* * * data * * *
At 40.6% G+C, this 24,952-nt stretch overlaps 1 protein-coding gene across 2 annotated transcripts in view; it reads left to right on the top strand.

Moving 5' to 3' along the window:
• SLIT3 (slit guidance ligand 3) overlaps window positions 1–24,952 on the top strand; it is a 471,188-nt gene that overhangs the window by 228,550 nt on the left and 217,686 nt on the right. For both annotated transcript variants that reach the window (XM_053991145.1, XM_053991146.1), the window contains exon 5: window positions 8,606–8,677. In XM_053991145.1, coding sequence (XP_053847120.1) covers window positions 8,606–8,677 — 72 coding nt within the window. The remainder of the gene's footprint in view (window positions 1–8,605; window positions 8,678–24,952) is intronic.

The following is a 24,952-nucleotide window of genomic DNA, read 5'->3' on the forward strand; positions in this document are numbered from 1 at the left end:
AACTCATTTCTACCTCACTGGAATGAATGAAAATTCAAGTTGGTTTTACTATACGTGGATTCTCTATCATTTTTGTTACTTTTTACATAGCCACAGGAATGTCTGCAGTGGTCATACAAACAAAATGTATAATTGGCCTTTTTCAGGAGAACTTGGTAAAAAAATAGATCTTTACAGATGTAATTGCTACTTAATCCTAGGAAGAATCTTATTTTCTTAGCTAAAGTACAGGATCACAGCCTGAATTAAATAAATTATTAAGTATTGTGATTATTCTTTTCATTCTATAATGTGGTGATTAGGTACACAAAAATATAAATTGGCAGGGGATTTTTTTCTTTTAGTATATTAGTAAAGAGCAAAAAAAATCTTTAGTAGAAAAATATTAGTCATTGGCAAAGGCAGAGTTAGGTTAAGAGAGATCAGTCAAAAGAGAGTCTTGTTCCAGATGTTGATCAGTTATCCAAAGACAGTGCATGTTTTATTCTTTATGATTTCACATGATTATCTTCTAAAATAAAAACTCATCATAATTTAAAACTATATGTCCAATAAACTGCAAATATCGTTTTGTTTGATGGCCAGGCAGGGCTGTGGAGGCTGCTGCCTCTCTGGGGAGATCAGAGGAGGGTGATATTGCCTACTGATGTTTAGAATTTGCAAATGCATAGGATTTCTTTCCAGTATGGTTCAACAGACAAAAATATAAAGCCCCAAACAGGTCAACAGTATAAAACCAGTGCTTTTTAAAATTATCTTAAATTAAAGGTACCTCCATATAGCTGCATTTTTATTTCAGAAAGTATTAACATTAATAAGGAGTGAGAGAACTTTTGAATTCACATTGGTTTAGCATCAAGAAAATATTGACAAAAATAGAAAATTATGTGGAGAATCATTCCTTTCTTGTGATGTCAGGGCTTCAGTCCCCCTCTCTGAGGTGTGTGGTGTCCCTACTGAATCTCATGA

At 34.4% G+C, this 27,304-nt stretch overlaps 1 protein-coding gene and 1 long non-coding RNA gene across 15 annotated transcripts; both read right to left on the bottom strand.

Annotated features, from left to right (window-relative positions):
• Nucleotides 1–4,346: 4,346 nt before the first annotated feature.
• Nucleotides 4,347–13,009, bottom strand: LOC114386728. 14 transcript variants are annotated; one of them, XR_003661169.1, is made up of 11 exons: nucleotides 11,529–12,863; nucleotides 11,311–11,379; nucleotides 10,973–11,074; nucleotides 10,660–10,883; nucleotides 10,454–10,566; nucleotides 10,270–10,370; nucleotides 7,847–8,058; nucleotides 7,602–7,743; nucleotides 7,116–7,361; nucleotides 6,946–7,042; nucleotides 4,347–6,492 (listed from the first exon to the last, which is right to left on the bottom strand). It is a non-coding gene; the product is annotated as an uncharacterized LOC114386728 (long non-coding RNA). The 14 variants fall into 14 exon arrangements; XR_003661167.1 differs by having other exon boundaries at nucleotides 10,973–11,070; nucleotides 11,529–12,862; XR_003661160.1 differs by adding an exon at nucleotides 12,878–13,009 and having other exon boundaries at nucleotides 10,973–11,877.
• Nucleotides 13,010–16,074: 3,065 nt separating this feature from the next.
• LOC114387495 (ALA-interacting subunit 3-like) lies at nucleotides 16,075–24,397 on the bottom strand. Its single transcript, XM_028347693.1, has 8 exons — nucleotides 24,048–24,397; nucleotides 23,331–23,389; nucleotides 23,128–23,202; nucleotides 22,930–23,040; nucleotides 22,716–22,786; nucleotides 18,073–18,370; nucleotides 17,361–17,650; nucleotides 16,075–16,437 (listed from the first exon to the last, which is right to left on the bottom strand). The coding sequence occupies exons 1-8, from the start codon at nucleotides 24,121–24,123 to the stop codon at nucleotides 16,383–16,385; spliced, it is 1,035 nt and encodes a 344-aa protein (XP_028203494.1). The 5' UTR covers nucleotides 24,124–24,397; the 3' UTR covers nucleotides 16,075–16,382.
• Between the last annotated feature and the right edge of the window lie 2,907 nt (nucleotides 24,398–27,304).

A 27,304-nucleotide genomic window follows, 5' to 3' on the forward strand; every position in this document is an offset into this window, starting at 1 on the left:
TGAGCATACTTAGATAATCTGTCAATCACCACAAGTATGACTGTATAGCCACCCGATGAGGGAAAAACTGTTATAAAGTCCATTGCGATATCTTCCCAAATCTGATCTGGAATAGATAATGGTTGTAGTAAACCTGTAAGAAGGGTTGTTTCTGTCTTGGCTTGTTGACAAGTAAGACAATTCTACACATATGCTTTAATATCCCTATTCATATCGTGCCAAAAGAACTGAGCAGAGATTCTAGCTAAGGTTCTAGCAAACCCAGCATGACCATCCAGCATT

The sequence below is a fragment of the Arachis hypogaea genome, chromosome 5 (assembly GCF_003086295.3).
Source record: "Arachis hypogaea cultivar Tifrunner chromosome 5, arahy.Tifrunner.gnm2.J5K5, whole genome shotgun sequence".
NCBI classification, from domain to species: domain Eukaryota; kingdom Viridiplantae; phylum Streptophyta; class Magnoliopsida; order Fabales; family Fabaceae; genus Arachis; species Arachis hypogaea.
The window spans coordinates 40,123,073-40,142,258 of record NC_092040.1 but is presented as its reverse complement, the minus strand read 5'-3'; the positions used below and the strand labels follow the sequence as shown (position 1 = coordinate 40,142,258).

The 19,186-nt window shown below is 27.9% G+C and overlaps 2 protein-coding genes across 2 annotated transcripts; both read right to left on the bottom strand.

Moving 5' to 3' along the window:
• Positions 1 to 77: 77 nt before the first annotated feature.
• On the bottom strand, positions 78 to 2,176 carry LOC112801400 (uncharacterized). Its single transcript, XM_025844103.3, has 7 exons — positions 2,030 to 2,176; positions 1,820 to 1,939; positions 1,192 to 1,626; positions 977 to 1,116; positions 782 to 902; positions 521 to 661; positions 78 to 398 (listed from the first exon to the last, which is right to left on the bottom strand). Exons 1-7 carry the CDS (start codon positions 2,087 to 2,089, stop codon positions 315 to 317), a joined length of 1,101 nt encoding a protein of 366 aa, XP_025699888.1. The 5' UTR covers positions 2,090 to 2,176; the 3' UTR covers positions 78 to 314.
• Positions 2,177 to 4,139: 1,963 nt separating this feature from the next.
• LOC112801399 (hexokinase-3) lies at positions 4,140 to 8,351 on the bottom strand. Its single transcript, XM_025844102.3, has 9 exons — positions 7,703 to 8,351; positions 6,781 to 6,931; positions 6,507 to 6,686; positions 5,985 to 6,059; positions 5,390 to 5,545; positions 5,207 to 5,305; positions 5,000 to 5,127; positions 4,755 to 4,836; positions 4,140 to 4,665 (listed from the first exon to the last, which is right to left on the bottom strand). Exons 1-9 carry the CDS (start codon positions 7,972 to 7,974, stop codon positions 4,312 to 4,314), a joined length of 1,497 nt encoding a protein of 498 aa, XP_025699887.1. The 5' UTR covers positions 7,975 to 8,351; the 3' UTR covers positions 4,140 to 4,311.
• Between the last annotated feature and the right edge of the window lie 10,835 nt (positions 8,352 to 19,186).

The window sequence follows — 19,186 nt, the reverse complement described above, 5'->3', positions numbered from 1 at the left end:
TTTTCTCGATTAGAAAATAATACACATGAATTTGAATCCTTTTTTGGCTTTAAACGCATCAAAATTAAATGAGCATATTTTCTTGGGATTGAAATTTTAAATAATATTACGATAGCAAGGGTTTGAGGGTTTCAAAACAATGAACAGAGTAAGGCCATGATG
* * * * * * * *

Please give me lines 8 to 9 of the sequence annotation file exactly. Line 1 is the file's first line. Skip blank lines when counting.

• Nucleotides 1–4,346: 4,346 nt before the first annotated feature.
• Nucleotides 4,347–13,009, bottom strand: LOC114386728. 14 transcript variants are annotated; one of them, XR_003661169.1, is made up of 11 exons: nucleotides 11,529–12,863; nucleotides 11,311–11,379; nucleotides 10,973–11,074; nucleotides 10,660–10,883; nucleotides 10,454–10,566; nucleotides 10,270–10,370; nucleotides 7,847–8,058; nucleotides 7,602–7,743; nucleotides 7,116–7,361; nucleotides 6,946–7,042; nucleotides 4,347–6,492 (listed from the first exon to the last, which is right to left on the bottom strand). It is a non-coding gene; the product is annotated as an uncharacterized LOC114386728 (long non-coding RNA). The 14 variants fall into 14 exon arrangements; XR_003661167.1 differs by having other exon boundaries at nucleotides 10,973–11,070; nucleotides 11,529–12,862; XR_003661160.1 differs by adding an exon at nucleotides 12,878–13,009 and having other exon boundaries at nucleotides 10,973–11,877.